NSW households are changing how they use
their electricity. Since 2007 the average electricity used per person has
fallen by almost 1 per cent each year. Energy efficiency, increased
electricity costs and the effects of the Global Financial Crisis are some of
the broad drivers, but exactly how and why people’s behaviour is changing is
not yet clear.
needs to understand electricity consumption patterns to make decisions about
when and where changes to the transmission network are needed. In 2013 we
engaged Capitalis, a research company, to take a closer look at NSW households’
electricity consumption behaviour and attitudes. Capitalis surveyed a
representative sample of NSW households – over 1,200 in total – and have now
delivered some fascinating insights. Below are some key outcomes.
Strong focus on the
All electricity should be generated from
renewable sources like solar and wind power, said almost two thirds of survey
respondents. Women may be more likely than men to feel personally responsible
for using energy from clean, renewable resources, as 52% of female respondents
felt this way compared to 40% of male respondents.
Electricity reliability is vital
Unsurprisingly, 95% of respondents said that
reliability of the electricity supply is vital. In fact, 80% of respondents
consider that it is the government’s responsibility to make sure that
electricity supply matches electricity demanded. Of particular interest was the
breakdown between respondents – households made up of older couples or singles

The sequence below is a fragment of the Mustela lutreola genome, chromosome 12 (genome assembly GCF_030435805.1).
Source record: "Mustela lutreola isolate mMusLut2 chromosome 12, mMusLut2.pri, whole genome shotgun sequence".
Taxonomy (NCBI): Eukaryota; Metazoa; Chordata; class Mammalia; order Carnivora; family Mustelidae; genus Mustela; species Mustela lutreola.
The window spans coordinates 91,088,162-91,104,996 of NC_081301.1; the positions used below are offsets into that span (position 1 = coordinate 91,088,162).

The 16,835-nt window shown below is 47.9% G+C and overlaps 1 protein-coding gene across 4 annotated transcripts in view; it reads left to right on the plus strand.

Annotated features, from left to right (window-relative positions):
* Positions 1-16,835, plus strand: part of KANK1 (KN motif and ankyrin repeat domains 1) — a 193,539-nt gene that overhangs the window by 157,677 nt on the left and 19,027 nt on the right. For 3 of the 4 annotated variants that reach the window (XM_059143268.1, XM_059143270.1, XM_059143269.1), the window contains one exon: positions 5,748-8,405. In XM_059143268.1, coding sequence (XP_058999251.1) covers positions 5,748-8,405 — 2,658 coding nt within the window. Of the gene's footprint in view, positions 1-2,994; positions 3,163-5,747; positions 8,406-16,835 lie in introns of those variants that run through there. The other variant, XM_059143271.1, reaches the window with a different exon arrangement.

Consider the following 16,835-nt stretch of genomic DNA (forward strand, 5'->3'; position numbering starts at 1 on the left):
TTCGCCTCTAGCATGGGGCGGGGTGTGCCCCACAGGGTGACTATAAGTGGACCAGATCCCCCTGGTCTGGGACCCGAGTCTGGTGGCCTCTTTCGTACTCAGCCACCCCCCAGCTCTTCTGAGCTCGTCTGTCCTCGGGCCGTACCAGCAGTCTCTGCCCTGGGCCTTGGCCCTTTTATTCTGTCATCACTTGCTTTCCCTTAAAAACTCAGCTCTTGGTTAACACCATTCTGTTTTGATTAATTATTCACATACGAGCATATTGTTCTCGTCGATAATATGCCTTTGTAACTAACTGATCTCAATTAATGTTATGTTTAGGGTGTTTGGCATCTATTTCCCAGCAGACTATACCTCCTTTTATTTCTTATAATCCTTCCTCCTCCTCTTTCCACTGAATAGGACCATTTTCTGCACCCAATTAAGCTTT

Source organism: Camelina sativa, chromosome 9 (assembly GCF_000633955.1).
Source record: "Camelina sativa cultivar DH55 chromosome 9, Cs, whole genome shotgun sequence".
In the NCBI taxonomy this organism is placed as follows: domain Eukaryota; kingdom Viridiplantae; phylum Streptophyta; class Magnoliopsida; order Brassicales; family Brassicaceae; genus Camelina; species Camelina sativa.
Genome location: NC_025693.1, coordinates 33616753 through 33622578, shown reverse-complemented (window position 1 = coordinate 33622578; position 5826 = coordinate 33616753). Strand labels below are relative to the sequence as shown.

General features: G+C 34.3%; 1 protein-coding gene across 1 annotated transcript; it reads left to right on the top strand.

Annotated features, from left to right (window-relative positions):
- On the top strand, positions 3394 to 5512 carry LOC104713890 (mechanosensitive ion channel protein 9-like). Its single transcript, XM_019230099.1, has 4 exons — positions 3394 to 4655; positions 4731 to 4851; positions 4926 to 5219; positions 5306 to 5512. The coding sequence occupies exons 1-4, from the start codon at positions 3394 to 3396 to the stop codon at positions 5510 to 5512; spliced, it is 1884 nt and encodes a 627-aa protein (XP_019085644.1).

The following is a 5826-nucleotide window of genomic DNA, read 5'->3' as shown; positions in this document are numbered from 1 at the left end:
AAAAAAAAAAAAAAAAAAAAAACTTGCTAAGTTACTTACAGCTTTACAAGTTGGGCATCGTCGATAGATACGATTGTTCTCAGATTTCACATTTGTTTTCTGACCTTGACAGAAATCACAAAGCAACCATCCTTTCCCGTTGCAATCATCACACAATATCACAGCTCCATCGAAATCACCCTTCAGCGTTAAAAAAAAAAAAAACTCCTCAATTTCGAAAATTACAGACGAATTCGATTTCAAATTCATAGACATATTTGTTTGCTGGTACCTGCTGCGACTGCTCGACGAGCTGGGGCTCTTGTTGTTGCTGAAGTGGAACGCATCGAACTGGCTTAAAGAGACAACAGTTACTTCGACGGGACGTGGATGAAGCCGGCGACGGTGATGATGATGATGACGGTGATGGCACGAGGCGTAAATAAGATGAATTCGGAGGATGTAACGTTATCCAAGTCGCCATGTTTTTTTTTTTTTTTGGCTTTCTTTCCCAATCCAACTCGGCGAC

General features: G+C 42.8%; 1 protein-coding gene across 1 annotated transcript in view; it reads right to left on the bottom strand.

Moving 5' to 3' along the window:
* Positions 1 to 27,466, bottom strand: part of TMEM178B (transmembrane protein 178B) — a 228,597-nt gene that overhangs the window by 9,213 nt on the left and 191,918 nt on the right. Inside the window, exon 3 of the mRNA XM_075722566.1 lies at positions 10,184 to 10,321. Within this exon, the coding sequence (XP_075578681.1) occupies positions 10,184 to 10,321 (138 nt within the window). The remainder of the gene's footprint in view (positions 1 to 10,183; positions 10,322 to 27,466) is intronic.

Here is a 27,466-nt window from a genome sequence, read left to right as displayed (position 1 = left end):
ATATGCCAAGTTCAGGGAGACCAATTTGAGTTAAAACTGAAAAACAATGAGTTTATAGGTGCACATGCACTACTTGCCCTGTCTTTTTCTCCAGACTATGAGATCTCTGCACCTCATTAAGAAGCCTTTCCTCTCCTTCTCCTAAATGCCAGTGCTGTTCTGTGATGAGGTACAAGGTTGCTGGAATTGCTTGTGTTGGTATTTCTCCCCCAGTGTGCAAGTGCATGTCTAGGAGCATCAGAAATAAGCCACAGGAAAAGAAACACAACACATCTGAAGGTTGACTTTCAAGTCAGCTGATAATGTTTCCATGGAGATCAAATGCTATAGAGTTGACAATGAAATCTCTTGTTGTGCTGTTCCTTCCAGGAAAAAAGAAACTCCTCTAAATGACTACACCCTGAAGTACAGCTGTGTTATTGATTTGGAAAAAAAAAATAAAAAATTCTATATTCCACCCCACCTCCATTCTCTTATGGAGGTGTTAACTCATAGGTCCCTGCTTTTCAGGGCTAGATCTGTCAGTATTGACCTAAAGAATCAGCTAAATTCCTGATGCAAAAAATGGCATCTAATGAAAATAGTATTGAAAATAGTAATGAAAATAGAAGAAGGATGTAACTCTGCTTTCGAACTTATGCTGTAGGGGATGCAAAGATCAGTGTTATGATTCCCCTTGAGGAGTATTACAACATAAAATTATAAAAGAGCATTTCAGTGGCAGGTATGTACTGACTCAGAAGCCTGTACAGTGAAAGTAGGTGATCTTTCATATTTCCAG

tended to value reliability more than young families or younger people.
Households prefer low-cost and
easy electricity savings measures
Around 70% of respondents had looked for ways
to reduce their bills in the past 12 months. Households generally opted for
energy saving measures that didn’t need much initial financial investment and did
not cause inconvenience. For example, of the households that had tried to
reduce energy consumption, 95% had switched off lights in unused rooms, 84% had
used energy-saving light bulbs, and 75% had hung their laundry out on the line
instead of using their dryer.
By comparison, measures that have greater
energy savings but higher upfront cost or inconvenience were less likely to be
implemented. These measures include installing solar hot water systems,
installing double-glazed windows, or reducing the number of hours per day that
a pool pump is operated.
respondents had particular reasons why they didn’t feel they could implement
electricity saving measures. For example, 12% of respondents said that being
renters rather than home owners inhibited them, as most high-involvement energy
saving measures require modifications to a building, for example installing
double-glazed windows to reduce heating and cooling costs.
Where to from here
challenge now is for TransGrid to incorporate these findings into how we make
our network planning decisions and how we interact with electricity consumers.
Related DocumentsNSW Electricity Consumption Survey Results July-August 2013Electricity Consumption Survey Results July-August_2013